Tips for buying an espresso machine

Jan 15, 2009 at 4:30 a.m. ET

How many mornings (and afternoons) do you hit the local coffee bar to drop $4 on a single or double shot espresso, cappuccino or some other barrista-whipped coffee? And what about those calories? Even -œlight- blended coffee treats come in at 200 calories while the fully loaded drinks have upwards of 500 calories. Sipped or guzzled every day, these coffee stops add up - financially and diet-wise. Since giving up your daily perk isn't a pleasant option, why not save money, calories and time spent in line at the coffee bar by buying your own espresso machine? Here's how to become your own home barrista.

Espresso Maker

The cost of the daily coffee

Though an occasional coffee here and there isn't going to drain your wallet, a daily perk – or two – certainly can. Adele Schober, communications manager of Breville, a worldwide leader in kitchen appliances, says, "The cost of buying a latte every day from a coffee bar such as Starbuck's would cost an estimated $4 per day. If bought daily, that would add up to a whopping $1,460 per year." Home espresso machines start under $100 – a one-time investment.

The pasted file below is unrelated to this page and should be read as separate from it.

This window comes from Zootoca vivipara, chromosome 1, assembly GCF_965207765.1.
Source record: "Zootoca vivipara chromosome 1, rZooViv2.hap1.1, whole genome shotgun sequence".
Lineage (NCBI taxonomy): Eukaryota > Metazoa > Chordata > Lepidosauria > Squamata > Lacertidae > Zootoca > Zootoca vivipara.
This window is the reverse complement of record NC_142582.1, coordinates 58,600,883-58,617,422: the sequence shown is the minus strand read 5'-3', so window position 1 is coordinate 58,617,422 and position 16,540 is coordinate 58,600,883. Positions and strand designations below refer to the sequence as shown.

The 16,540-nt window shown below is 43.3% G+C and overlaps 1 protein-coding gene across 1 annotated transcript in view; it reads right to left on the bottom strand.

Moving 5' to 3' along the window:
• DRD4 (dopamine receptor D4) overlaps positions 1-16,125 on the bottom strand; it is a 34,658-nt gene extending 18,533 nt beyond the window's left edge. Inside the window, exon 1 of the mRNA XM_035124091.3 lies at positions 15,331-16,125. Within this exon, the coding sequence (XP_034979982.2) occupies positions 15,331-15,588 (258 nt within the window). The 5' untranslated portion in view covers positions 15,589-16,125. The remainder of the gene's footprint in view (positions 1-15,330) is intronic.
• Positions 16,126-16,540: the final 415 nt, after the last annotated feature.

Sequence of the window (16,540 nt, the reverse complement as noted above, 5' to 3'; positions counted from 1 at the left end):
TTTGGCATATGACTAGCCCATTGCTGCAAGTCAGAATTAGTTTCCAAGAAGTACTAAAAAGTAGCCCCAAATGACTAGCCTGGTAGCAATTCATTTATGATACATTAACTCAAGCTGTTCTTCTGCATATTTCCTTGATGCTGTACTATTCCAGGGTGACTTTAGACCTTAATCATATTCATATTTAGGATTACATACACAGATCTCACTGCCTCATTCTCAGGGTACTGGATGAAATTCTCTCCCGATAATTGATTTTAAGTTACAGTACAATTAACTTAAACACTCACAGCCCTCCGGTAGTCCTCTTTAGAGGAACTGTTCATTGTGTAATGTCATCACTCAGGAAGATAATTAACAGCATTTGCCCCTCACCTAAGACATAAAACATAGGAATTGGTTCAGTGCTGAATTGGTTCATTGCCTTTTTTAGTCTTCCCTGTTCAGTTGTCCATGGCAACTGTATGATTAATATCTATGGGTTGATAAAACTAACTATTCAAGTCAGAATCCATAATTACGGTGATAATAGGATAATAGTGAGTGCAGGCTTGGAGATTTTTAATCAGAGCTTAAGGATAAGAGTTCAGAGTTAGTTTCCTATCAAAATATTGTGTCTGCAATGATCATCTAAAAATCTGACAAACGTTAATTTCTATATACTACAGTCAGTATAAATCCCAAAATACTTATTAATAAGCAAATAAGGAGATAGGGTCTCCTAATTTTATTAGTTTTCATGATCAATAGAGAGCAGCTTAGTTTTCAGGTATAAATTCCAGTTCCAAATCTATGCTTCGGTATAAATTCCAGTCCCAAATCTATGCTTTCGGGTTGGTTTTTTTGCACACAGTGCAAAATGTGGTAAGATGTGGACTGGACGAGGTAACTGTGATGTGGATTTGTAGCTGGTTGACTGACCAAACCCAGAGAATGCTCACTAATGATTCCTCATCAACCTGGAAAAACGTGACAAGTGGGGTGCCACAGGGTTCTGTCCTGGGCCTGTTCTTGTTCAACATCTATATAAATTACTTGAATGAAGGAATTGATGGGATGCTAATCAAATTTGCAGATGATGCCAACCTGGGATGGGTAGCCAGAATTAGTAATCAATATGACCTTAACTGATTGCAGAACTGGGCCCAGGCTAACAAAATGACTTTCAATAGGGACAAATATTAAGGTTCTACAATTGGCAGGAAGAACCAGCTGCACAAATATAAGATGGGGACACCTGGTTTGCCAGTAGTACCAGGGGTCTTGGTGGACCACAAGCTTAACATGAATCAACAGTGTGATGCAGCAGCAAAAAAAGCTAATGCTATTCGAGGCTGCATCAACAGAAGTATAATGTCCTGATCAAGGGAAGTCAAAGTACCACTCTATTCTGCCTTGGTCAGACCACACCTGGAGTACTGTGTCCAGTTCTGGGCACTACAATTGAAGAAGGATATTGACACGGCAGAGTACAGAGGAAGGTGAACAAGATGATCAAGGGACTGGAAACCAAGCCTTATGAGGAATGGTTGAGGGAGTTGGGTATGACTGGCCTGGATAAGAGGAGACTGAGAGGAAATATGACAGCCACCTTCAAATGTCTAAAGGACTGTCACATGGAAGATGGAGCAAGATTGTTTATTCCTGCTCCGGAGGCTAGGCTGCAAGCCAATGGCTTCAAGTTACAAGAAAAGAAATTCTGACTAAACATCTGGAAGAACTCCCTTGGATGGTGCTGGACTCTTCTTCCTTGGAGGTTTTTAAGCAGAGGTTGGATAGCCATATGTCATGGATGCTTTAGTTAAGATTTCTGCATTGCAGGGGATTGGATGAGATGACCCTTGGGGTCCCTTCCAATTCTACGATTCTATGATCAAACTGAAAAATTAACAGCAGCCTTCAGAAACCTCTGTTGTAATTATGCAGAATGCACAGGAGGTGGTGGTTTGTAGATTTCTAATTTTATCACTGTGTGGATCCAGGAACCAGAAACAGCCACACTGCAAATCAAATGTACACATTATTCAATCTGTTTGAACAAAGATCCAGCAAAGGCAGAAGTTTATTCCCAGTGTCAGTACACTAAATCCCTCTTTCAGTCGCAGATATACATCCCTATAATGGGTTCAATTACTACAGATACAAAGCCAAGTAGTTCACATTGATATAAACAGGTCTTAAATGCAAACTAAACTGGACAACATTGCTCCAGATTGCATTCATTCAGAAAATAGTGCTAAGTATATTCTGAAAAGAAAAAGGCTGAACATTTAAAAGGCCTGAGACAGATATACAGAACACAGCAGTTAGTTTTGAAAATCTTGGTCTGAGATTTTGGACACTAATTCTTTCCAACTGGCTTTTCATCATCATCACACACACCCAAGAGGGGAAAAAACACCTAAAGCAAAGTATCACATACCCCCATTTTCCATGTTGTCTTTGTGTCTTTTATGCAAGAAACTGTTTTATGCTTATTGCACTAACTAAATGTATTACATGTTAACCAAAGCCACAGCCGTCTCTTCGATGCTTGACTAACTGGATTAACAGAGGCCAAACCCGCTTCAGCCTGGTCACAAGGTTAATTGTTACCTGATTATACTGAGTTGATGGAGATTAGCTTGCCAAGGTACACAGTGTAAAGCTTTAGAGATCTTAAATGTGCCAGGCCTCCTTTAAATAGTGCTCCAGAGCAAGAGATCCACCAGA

In addition, unless you order your coffee black, your daily coffee bar stop can cost you up to 500 calories or more – that's an hour jaunt on the treadmill for the average lady. Ordering "light" coffees and forgoing the whipped cream is certainly a good way to lighten the calorie load, but a home espresso maker can be even more effective – and easy!

Advantages of having an espresso machine at home